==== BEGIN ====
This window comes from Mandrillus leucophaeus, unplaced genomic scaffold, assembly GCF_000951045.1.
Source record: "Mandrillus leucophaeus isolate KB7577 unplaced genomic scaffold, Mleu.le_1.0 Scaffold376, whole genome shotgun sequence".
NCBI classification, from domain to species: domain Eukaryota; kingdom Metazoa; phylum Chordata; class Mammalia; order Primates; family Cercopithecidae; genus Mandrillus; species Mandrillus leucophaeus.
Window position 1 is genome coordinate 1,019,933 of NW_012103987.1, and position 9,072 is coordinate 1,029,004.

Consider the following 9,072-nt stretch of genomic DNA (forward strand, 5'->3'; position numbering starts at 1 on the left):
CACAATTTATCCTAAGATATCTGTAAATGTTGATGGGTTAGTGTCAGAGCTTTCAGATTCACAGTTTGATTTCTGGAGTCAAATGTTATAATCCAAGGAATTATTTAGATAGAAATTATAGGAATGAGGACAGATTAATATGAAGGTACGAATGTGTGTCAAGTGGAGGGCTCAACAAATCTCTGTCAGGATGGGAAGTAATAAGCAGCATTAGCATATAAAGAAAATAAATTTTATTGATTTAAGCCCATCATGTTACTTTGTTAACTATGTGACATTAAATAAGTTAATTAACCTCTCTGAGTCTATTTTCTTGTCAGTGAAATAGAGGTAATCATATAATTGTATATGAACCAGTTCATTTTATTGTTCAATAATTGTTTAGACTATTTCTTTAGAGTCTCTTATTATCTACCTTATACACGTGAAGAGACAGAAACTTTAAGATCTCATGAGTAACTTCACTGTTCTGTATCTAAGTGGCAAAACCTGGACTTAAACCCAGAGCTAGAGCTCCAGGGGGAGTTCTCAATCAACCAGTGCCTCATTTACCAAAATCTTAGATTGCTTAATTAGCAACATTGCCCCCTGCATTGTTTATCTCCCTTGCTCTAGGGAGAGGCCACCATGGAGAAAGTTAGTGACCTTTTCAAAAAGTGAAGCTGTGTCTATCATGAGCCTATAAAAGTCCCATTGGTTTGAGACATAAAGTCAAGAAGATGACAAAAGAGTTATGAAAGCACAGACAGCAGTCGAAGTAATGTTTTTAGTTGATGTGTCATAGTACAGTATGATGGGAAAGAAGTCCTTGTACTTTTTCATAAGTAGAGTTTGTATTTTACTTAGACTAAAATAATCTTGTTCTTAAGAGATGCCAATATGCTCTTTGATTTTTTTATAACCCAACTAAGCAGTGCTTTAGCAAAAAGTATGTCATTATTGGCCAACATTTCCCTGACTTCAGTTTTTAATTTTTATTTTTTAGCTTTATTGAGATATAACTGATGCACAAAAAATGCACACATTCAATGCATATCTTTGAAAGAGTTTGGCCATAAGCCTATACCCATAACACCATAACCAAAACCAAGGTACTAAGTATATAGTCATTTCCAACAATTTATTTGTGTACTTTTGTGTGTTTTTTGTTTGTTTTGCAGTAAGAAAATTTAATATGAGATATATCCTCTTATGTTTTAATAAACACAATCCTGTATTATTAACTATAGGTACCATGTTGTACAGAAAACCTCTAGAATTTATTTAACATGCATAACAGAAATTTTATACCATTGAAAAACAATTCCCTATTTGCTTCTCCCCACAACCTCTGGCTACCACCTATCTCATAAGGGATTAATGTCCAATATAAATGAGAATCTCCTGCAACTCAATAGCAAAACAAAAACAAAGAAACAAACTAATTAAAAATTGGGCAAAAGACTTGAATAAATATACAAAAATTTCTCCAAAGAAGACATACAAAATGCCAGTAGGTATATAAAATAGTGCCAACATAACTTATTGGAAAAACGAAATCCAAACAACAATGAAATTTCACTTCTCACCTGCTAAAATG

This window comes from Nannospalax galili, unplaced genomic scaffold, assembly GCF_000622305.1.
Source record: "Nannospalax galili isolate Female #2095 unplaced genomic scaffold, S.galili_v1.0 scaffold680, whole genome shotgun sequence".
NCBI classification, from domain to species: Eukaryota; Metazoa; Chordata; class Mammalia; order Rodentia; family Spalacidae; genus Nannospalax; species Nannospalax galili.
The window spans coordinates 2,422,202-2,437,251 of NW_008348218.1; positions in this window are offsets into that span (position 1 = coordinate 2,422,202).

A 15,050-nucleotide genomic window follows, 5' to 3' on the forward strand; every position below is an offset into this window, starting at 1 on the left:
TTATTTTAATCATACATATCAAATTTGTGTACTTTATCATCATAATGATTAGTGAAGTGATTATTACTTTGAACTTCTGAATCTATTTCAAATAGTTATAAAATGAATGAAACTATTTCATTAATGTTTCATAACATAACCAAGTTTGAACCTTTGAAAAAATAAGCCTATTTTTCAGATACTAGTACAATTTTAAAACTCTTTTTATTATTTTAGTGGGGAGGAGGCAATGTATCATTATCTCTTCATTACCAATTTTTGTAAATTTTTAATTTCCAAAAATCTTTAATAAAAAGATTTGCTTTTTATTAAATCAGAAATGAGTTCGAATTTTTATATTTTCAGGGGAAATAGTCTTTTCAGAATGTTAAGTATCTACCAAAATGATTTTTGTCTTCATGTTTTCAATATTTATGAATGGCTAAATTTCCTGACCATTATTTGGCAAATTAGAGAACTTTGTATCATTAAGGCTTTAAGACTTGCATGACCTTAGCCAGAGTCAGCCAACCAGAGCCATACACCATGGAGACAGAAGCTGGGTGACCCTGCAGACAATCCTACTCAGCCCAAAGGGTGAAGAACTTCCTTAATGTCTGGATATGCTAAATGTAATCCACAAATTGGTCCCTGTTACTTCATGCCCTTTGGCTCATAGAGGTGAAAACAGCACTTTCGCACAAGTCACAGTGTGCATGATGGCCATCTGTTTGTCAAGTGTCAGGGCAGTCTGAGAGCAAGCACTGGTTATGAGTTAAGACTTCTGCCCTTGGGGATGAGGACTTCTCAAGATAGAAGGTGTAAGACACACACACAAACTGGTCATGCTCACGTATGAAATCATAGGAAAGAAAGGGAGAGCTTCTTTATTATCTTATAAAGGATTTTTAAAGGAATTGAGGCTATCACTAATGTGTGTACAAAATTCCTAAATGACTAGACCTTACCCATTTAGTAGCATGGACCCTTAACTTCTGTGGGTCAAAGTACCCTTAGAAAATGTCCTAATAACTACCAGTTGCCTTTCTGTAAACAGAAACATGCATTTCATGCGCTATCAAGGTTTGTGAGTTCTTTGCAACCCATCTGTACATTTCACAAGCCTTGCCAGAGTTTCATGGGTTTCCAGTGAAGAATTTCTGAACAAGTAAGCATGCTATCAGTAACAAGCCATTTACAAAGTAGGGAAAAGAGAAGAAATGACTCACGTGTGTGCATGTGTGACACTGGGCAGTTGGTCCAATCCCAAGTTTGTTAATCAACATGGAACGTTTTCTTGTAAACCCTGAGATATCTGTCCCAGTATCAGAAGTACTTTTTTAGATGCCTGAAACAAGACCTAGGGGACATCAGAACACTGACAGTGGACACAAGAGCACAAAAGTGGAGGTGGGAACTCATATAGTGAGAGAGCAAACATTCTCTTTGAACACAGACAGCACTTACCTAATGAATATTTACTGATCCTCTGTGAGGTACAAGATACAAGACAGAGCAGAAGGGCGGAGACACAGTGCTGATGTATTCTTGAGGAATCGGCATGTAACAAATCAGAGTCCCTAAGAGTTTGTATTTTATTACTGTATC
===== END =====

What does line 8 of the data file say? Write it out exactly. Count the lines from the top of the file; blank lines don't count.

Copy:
Source record: "Nannospalax galili isolate Female #2095 unplaced genomic scaffold, S.galili_v1.0 scaffold680, whole genome shotgun sequence".